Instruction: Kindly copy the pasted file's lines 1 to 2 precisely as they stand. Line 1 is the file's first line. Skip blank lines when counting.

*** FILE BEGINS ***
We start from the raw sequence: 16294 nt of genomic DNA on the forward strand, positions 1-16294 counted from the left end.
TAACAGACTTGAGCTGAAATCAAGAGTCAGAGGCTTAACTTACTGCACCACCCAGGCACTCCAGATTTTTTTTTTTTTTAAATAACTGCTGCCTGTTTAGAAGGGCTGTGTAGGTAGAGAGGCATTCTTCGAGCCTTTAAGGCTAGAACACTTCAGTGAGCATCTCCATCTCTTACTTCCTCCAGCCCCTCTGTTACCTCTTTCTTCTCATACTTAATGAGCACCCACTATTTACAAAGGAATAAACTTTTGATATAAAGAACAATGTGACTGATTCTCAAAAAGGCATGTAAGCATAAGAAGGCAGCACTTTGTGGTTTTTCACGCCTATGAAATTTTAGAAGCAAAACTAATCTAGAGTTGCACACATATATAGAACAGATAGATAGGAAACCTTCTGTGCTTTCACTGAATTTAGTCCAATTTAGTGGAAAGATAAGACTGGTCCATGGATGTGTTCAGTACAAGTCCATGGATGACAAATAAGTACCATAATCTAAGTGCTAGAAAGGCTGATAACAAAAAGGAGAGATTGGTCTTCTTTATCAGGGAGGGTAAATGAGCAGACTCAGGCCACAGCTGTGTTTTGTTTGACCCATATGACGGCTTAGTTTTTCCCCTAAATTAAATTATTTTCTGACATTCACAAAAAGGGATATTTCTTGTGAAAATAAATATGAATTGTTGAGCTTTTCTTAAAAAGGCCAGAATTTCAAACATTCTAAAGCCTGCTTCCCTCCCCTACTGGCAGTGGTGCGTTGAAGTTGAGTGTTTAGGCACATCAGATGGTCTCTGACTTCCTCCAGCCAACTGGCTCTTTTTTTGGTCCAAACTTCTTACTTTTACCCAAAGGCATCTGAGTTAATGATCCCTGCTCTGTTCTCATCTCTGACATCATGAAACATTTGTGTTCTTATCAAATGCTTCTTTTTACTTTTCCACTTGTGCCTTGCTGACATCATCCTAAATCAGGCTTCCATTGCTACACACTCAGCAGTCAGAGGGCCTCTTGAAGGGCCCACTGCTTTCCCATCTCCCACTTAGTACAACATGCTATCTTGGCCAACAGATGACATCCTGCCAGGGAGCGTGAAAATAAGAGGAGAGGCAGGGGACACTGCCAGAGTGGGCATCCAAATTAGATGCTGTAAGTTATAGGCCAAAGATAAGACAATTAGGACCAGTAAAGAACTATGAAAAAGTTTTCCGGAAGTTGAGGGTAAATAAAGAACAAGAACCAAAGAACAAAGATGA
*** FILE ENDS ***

We start from the raw sequence: 16294 nt of genomic DNA on the forward strand, positions 1-16294 counted from the left end.
TAACAGACTTGAGCTGAAATCAAGAGTCAGAGGCTTAACTTACTGCACCACCCAGGCACTCCAGATTTTTTTTTTTTTTAAATAACTGCTGCCTGTTTAGAAGGGCTGTGTAGGTAGAGAGGCATTCTTCGAGCCTTTAAGGCTAGAACACTTCAGTGAGCATCTCCATCTCTTACTTCCTCCAGCCCCTCTGTTACCTCTTTCTTCTCATACTTAATGAGCACCCACTATTTACAAAGGAATAAACTTTTGATATAAAGAACAATGTGACTGATTCTCAAAAAGGCATGTAAGCATAAGAAGGCAGCACTTTGTGGTTTTTCACGCCTATGAAATTTTAGAAGCAAAACTAATCTAGAGTTGCACACATATATAGAACAGATAGATAGGAAACCTTCTGTGCTTTCACTGAATTTAGTCCAATTTAGTGGAAAGATAAGACTGGTCCATGGATGTGTTCAGTACAAGTCCATGGATGACAAATAAGTACCATAATCTAAGTGCTAGAAAGGCTGATAACAAAAAGGAGAGATTGGTCTTCTTTATCAGGGAGGGTAAATGAGCAGACTCAGGCCACAGCTGTGTTTTGTTTGACCCATATGACGGCTTAGTTTTTCCCCTAAATTAAATTATTTTCTGACATTCACAAAAAGGGATATTTCTTGTGAAAATAAATATGAATTGTTGAGCTTTTCTTAAAAAGGCCAGAATTTCAAACATTCTAAAGCCTGCTTCCCTCCCCTACTGGCAGTGGTGCGTTGAAGTTGAGTGTTTAGGCACATCAGATGGTCTCTGACTTCCTCCAGCCAACTGGCTCTTTTTTTGGTCCAAACTTCTTACTTTTACCCAAAGGCATCTGAGTTAATGATCCCTGCTCTGTTCTCATCTCTGACATCATGAAACATTTGTGTTCTTATCAAATGCTTCTTTTTACTTTTCCACTTGTGCCTTGCTGACATCATCCTAAATCAGGCTTCCATTGCTACACACTCAGCAGTCAGAGGGCCTCTTGAAGGGCCCACTGCTTTCCCATCTCCCACTTAGTACAACATGCTATCTTGGCCAACAGATGACATCCTGCCAGGGAGCGTGAAAATAAGAGGAGAGGCAGGGGACACTGCCAGAGTGGGCATCCAAATTAGATGCTGTAAGTTATAGGCCAAAGATAAGACAATTAGGACCAGTAAAGAACTATGAAAAAGTTTTCCGGAAGTTGAGGGTAAATAAAGAACAAGAACCAAAGAACAAAGATGA